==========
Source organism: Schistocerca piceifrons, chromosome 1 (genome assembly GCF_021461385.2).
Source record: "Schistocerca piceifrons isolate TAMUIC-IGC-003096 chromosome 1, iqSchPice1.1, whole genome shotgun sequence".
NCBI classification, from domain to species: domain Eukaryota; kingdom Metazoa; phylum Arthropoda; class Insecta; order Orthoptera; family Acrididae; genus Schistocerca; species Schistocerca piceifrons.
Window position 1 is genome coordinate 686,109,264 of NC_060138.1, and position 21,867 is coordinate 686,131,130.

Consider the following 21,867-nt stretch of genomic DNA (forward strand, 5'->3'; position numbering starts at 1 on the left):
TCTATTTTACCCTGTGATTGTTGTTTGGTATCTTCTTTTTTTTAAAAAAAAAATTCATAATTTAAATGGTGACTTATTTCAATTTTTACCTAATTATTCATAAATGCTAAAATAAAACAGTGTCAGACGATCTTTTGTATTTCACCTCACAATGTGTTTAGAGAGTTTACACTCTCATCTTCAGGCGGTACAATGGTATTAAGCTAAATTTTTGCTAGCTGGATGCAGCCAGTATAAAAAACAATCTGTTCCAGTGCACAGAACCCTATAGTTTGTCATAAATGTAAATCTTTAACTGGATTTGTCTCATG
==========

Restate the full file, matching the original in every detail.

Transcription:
Source organism: Schistocerca piceifrons, chromosome 1 (genome assembly GCF_021461385.2).
Source record: "Schistocerca piceifrons isolate TAMUIC-IGC-003096 chromosome 1, iqSchPice1.1, whole genome shotgun sequence".
NCBI classification, from domain to species: domain Eukaryota; kingdom Metazoa; phylum Arthropoda; class Insecta; order Orthoptera; family Acrididae; genus Schistocerca; species Schistocerca piceifrons.
Window position 1 is genome coordinate 686,109,264 of NC_060138.1, and position 21,867 is coordinate 686,131,130.

Consider the following 21,867-nt stretch of genomic DNA (forward strand, 5'->3'; position numbering starts at 1 on the left):
TCTATTTTACCCTGTGATTGTTGTTTGGTATCTTCTTTTTTTTAAAAAAAAAATTCATAATTTAAATGGTGACTTATTTCAATTTTTACCTAATTATTCATAAATGCTAAAATAAAACAGTGTCAGACGATCTTTTGTATTTCACCTCACAATGTGTTTAGAGAGTTTACACTCTCATCTTCAGGCGGTACAATGGTATTAAGCTAAATTTTTGCTAGCTGGATGCAGCCAGTATAAAAAACAATCTGTTCCAGTGCACAGAACCCTATAGTTTGTCATAAATGTAAATCTTTAACTGGATTTGTCTCATG